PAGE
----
Jacob Krupnick’s new film, Girl Walk // All Day, has an audience both in the street and in the theater.
Rollerblading through the streets of New York City as a teenager in the ’90s, Jacob Krupnick relished living in a vibrant metropolis where he had access to culture at all levels. As a college student at Vassar, he wrote a thesis on the decline of public space in American cities, and the rise of shopping mall complex construction.
In Krupnick’s 71-minute “epic dance music video,” Girl Walk // All Day, which is showing in select venues in and around New York (and which you can see for free by clicking here!), three dancers resurrect Krupnick’s adolescent experience of moving freely throughout the city, busting out pirouettes, shimmying, grooving, hip-pumping, and freestyle-walking as they go. Their soundtrack is a mash-up of pop songs ranging from “Single Ladies” to “Get Your Freak On” to “Can I Get a What-What.” The main character, Girl, is a frumpy and loveable Every-Woman played by Anne Marsen, who, after ditching ballet class in the opening scene, irreverently combines moves from every genre of dance imaginable. And once she’s out, nothing can stop Girl: she grooves with buildings, Hasidic Jews, Wall Street women, and the film’s other stars, John Doyle and Dai Omiya, both of whom are pining (in vain) for her affections.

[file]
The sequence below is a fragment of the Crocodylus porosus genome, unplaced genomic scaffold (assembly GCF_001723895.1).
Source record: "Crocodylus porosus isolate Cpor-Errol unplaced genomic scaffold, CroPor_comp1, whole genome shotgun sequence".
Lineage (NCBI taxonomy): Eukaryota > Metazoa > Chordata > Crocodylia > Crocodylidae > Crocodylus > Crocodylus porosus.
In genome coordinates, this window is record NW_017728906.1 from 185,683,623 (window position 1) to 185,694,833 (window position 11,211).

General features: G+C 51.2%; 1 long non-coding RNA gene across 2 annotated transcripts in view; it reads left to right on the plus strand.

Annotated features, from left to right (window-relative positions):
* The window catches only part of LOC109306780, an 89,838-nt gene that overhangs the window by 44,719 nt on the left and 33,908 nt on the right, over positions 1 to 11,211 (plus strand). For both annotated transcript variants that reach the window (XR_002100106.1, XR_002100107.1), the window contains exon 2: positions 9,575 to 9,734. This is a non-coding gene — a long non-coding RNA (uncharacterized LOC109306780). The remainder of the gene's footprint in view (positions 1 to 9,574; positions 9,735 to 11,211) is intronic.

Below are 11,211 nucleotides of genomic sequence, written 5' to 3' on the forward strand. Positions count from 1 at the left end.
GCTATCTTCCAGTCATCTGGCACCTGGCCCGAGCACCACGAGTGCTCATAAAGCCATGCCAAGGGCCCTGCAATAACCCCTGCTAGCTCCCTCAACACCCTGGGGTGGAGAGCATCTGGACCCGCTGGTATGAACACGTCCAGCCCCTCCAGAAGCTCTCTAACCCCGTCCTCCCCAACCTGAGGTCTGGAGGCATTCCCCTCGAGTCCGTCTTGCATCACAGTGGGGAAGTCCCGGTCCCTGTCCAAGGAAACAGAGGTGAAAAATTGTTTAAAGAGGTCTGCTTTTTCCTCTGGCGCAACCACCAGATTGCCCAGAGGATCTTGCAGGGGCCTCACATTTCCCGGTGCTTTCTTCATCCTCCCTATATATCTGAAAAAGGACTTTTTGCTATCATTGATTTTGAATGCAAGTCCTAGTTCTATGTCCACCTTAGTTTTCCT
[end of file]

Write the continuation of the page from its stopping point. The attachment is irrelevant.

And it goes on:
The film extends beyond the screen as it engages the public and gets audiences on their feet to move and dance; Krupnick hopes that it will help people think more creatively about public space. We met recently to discuss the process of scripting and filming Girl Walk.